You came to this page looking for information on the gift tax in NC, and more specifically, you probably want to know some answers to the following questions:
- What is the Gift Tax in NC?
- How much money can you gift away without having to pay a gift tax?
- How much money or property can you give away during your lifetime?
So let’s dig in and start with some of the basics…
What is the Gift Tax in North Carolina?
At its basic level, the gift tax in NC is a tax on the transfer of assets from one person to another. The gift tax exists for one reason, to keep people from avoiding the payment of estate taxes by giving away all of their money before they die.
The gift tax is owed and paid by the person who gave the gift, not the recipient of the gift. That’s the “bad news” if you can call it that. The good news is that with proper planning (and even in many situations without any planning at all), most people will never need to pay a gift tax or even file a gift tax return during their lifetime.
The Annual Gift Tax Exclusion
If you are wondering why many people will never need to pay a gift tax in NC, it’s because there is no current gift tax in North Carolina. North Carolina’s gift tax was repealed in 2009. And at the Federal level, there is a $14,000 exclusion per person, per gift, per year. In other words, you can give up to $14,000 to as many people as you want each year and you will never have to file or pay a gift tax.
And if that isn’t great enough, if you are married, you can give twice that amount, up to $28,000, away each year to as many people as you want without triggering the gift tax.
Is There a Limit to How Much Money You Can Give Away During Your Lifetime?
Yes and no. Technically, you and your spouse can jointly give up to $28,000 away to as many people as you want each year and never have to file a gift tax return or pay any gift taxes. But let’s say that you wanted to giveaway more than that each year. Is there a cap on how much you can give?
At the Federal level, you can give up to $5.49 million during your lifetime as of 2017. For every dollar over and above $5.49 million, you have to pay a tax of 40% on those gifts. This is your personal lifetime gift tax exclusion, meaning it is the amount of money that you personally can give to another person or entity during your lifetime without paying a tax on the gift.
That being said, it is important to understand how the Federal Gift Tax works in conjunction with the Federal Estate Tax. Under Federal Law, a person is able to give away a certain amount of money upon their passing without being subject to the estate tax. Coincidentally, that amount just happens to be, you guessed it… $5.49 million.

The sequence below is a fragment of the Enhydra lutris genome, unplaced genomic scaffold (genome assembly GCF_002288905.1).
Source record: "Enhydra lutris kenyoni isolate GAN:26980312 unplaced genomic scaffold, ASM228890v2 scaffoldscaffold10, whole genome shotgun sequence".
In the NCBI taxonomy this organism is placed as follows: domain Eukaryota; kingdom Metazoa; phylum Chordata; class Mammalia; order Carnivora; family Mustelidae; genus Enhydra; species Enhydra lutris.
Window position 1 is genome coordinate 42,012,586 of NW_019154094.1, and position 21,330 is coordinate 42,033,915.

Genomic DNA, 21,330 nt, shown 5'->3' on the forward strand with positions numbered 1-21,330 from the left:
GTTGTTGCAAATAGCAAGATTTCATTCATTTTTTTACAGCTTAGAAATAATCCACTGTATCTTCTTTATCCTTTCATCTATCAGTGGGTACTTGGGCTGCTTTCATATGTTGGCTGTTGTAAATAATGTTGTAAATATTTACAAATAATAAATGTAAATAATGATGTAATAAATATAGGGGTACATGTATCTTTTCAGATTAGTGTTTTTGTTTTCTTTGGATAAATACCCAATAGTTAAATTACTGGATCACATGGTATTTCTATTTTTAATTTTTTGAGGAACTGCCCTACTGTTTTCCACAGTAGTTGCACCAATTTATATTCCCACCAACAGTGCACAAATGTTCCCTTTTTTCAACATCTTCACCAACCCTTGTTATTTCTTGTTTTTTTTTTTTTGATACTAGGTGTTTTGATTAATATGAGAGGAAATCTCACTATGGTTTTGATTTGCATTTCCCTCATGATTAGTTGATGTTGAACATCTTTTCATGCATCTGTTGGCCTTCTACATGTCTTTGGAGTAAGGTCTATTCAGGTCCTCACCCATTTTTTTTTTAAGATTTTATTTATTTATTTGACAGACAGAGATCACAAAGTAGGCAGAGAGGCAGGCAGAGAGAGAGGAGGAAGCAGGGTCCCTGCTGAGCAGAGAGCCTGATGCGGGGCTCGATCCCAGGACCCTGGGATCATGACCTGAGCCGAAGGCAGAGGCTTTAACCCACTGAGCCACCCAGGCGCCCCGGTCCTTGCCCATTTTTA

What this means is that if you decide to make a large donation to a hospital or a school or your children, and the sum total of that amount is $5.49 million, then when you die, your estate will owe taxes on any amount over $5.49 million* that you leave to your heirs. The reason for this is that your federal estate tax exemption is decreased, dollar for dollar, by every dollar you give away that counts against your federal gift tax exclusion.
*A properly drafted estate plan can increase that amount to $10.98 million for a married couple.
The Gift Tax and Medicaid Eligibility
Many financial professionals, heeding the information provided in this article, have advised their high net worth clients to give away a certain amount of money each year (up to the annual gift tax exclusion amount) to minimize the size of their taxable estate when they pass away.
This may or may not be good advice, depending on the size of the donor’s estate and whether or not they will need to qualify for Medicaid. Many very high net worth people will never be concerned about Medicaid because they would rather private pay for a facility and the interest on their investments more than covers the annual fee. However, if you are in a gray area where the cost of a nursing facility will quickly deplete the estate of your loved one, then you need to be aware that a gifting program could get them into trouble.Medicaid plays by a different set of rules and could care less about your gifting program to avoid paying estate taxes. If you have given significant gifts to children or other organizations within 5 years of applying for Medicaid, you may face severe and expensive penalties when applying for Nursing Home Assistance.
Medicaid plays by a different set of rules and could care less about your gifting program to avoid paying estate taxes. If you or your loved one has given significant gifts to children or other organizations within 5 years of applying for Medicaid, you may face severe and expensive penalties when applying for Nursing Home Assistance.
Questions About the Gift Tax in NC?
We can help. Give us a call at (919) 460-5422 to set up an initial consultation and discuss your options when it comes to setting up your estate to minimize the effect of gift and estate taxes on your assets.